The Parousia

Τοῦτο γὰρ ὑμῖν λέγομεν ἐν λόγῳ κυρίου ὅτι ἡμεῖς οἱ ζῶντες οἱ περιλειπόμενοι εἰς τὴν παρουσίαν τοῦ κυρίου οὐ μὴ φθάσωμεν τοὺς κοιμηθέντας·(1 Thess. 4:15-Textus Receptus Stephanus 1550)

The "παρουσίαν τοῦ Κυρίου"(coming of the Lord) or "parousia" has been a point of contention between Futurists and Dispensationalists. Both use a "grammatical/historical hermeneutic", but Futurists, such as George Eldon Ladd, see it as "one event", whereas Dispensationalists, such as John Walvoord, see it as "separate, distinct occasions" where

"At the time of the translation of the church, all believers go to the Father’s house in Heaven (John 14:3), and do not immediately return to earth after meeting Christ in the air as post-tribulationalists teach."(source here)

The reason for the disparity between the 2 views is the "Great Tribulation", whereas John Walvoord, Dwight Pentecost, Charles Ryrie, Thomas Ice, and other Dispensationalists call the "catching away" of the church the "Blessed Hope".

ἔπειτα ἡμεῖς οἱ ζῶντες οἱ περιλειπόμενοι ἅμα σὺν αὐτοῖς ἁρπαγησόμεθα ἐν νεφέλαις εἰς ἀπάντησιν τοῦ κυρίου εἰς ἀέρα· καὶ οὕτως πάντοτε σὺν κυρίῳ ἐσόμεθα(1 Thess. 4:17-TR Stephanus 1550)

"Then we the living remaining, together with them, will be caught away in (the) clouds for (the) meeting of the Lord in (the) air, and so always with (the) Lord we will be."(Interlinear translation)

"ἁρπαγησόμεθα"(harpazo, (catching away)) indicates the sudden, snatching away that comes from the Greek word ἁρπάζω a future passive indicative first person plural which is often used for a command, a Cohortative Indicative verb. This, in the view of John Walvoord and other Dispensationalists describes a separate, distinct action, and one that must be distinquished from the "Return of the Lord" which Dispensationalists and Futurists both agree as the Millenial Reign of Christ on earth.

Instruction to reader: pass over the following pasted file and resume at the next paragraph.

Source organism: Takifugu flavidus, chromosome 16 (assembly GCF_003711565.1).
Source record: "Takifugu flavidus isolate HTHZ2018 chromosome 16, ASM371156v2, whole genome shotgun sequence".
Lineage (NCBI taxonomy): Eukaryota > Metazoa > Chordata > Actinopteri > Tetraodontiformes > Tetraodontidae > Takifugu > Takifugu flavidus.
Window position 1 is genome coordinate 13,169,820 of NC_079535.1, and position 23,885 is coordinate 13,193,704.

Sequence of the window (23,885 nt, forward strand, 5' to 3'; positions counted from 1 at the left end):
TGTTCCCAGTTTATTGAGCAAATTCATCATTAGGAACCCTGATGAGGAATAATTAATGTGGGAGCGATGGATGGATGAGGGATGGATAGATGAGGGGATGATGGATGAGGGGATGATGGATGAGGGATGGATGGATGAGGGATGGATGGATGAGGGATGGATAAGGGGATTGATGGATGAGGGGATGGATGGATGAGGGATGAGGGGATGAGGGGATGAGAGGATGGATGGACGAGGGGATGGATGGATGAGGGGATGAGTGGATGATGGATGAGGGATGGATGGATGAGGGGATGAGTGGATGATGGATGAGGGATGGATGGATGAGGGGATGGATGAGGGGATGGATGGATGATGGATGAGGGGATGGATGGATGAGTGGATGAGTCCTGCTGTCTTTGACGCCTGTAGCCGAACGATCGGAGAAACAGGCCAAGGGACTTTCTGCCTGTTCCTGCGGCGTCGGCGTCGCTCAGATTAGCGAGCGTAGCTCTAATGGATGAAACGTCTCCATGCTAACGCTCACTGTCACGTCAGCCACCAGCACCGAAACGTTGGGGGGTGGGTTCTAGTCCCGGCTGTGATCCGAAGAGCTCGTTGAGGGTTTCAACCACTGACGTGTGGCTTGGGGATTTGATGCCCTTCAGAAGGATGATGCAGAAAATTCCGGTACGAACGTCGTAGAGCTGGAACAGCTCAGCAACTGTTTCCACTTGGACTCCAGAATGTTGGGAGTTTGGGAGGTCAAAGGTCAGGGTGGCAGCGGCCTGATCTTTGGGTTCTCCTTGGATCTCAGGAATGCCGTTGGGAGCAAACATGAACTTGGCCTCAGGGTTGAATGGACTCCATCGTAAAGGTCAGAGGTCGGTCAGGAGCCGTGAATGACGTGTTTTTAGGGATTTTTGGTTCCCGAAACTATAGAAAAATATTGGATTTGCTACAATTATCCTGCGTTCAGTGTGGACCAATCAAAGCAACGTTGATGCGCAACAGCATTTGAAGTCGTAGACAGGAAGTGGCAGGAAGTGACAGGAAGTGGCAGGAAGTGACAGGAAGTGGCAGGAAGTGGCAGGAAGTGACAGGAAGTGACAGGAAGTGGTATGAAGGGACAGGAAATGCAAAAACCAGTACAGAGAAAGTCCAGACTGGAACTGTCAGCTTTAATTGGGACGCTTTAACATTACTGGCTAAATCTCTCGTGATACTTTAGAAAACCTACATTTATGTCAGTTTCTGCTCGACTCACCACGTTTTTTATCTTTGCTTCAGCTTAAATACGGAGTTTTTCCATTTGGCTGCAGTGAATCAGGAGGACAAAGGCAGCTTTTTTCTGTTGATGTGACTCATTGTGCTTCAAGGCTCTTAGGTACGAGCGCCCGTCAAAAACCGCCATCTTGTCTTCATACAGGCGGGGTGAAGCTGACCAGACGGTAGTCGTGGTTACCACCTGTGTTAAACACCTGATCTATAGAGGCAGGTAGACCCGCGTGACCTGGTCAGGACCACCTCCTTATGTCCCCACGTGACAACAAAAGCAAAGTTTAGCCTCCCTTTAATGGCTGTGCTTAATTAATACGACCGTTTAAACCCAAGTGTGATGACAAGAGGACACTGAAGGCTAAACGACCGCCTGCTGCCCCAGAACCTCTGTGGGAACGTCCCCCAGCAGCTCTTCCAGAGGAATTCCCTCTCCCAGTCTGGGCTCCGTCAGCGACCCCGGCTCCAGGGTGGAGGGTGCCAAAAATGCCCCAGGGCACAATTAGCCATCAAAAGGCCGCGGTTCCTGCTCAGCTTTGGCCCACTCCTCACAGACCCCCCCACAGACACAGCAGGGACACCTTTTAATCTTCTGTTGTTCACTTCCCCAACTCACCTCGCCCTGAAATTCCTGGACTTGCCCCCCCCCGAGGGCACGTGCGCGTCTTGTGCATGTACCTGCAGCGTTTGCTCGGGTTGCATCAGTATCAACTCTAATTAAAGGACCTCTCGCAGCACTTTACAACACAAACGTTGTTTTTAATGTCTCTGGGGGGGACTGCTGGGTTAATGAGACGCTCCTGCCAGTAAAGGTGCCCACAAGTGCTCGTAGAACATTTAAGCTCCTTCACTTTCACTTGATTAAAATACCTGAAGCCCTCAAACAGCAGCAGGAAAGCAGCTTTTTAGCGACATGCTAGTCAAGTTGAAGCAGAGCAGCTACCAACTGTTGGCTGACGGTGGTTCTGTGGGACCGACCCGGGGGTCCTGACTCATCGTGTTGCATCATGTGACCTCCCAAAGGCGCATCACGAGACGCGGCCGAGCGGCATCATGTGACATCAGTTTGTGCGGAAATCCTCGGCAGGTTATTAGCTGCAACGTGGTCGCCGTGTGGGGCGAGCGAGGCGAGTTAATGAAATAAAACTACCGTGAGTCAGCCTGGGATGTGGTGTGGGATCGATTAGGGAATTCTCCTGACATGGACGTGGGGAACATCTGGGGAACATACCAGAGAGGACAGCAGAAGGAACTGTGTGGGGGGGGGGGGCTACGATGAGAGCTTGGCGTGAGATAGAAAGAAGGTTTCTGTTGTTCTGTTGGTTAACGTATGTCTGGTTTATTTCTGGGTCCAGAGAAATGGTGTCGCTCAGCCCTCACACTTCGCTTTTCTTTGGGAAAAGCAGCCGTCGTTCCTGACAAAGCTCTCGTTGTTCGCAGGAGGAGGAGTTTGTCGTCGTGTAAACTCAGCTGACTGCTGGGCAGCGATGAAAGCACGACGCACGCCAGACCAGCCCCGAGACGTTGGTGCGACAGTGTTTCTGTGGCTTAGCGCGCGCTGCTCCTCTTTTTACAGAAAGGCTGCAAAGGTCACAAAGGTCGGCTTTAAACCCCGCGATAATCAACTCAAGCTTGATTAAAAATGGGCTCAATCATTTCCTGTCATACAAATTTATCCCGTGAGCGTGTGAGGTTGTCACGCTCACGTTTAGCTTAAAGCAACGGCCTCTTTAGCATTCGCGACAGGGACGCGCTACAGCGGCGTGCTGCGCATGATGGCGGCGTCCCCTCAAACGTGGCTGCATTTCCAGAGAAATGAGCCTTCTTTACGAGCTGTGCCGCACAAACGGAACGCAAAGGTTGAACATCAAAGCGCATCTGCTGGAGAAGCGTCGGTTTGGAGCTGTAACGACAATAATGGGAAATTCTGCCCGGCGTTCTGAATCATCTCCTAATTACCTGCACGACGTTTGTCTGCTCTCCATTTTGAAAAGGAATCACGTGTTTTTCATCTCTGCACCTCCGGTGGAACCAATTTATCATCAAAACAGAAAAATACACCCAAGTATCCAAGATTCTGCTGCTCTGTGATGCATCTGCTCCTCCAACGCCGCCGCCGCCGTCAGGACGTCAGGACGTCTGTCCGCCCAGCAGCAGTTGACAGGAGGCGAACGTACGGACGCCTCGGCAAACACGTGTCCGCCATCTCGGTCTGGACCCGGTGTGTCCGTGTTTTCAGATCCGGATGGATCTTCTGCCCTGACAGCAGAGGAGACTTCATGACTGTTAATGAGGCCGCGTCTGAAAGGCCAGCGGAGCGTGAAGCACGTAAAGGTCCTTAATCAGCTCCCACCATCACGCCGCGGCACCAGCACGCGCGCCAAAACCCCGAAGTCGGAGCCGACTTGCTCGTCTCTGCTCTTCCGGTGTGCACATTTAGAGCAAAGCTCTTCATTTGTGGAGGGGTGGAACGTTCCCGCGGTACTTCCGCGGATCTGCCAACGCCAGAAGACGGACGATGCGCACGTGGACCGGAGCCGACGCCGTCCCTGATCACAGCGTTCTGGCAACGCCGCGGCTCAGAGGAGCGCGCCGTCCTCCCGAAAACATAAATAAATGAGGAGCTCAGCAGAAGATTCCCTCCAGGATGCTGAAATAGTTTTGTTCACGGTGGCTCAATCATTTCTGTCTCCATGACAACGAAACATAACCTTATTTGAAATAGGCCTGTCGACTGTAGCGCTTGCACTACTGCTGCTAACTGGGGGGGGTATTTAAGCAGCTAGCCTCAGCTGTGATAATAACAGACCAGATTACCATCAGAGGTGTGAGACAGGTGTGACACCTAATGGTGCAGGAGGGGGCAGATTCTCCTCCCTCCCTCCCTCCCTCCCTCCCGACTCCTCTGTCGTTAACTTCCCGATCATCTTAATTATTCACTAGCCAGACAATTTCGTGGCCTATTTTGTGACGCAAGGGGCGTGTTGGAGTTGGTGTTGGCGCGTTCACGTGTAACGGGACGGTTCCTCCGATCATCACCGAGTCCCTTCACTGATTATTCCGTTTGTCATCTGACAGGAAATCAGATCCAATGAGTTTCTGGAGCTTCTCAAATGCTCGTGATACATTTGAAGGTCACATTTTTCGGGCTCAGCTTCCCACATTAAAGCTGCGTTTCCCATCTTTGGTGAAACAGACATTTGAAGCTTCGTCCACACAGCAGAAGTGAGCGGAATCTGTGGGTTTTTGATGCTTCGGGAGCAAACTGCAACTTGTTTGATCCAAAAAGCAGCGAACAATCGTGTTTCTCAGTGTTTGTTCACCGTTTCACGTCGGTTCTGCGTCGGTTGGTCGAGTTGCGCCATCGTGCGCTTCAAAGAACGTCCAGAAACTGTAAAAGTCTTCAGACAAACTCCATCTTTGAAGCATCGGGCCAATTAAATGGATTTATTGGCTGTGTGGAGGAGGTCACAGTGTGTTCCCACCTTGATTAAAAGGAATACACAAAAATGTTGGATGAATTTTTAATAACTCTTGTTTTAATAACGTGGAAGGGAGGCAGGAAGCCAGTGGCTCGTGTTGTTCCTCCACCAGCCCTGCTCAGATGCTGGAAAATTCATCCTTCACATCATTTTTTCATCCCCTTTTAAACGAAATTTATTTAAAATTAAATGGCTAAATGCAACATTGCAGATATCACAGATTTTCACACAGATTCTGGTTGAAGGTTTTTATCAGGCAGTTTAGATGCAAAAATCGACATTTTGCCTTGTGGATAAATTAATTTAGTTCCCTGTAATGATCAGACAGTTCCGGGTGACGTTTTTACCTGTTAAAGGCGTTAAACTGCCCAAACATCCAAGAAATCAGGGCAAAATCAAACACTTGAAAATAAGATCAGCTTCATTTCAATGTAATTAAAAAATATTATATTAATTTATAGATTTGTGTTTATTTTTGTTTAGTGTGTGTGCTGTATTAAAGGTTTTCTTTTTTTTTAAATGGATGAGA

Millenial Reign vs New Jerusalem

In John 14:3, the bridegroom, Jesus, prepares a place for His bride, the Church, so that she “may be where He is.”(John Walvoord-ibid)

In this view, the church is "harpazo" away from what will befall the earth in the last days, and will enjoy the "Marriage Feast of the Lamb". Also, the church "consummates" her marriage with the groom, who will then return in His Second Advent, restoring Israel to her proper covenant relationship with Himself. This means the third Temple accounts of Ezekiel can be fulfilled and all the OT prophecies concerning the reign of the "Son of David" will be fulfilled before the Final Judgement. Israel in this view will reign over the earth, but the church, caught up in Heaven, having attained the 1st resurrection, will await in the Heavenly Jerusalem, where both John Walvoord and Dwight Pentecost state:

(1) the heavenly Jerusalem is the eternal habitation of all resurrected and translated saints; (2) the heavenly Jerusalem is in existence in the millennium; (3) the Scriptures teach that there is some participation of these resurrected saints in the government of the millennium; (4) objections to comingling or resurrected with nonresurrected beings is unjustified.(From Doctrine of the Millenium-John Walvoord-taken from here)

This allows for the interaction of the saints during the Millenial Reign, who have "resurrected bodies", as opposed to the unresurrected ones of those who 'survived' the Tribulation and are on the earth to meet the Lord in His 2nd Advent-the Millenial Reign. They will also face "Gog and Magog", the final battle which will determine their future destiny in the New Jerusalem.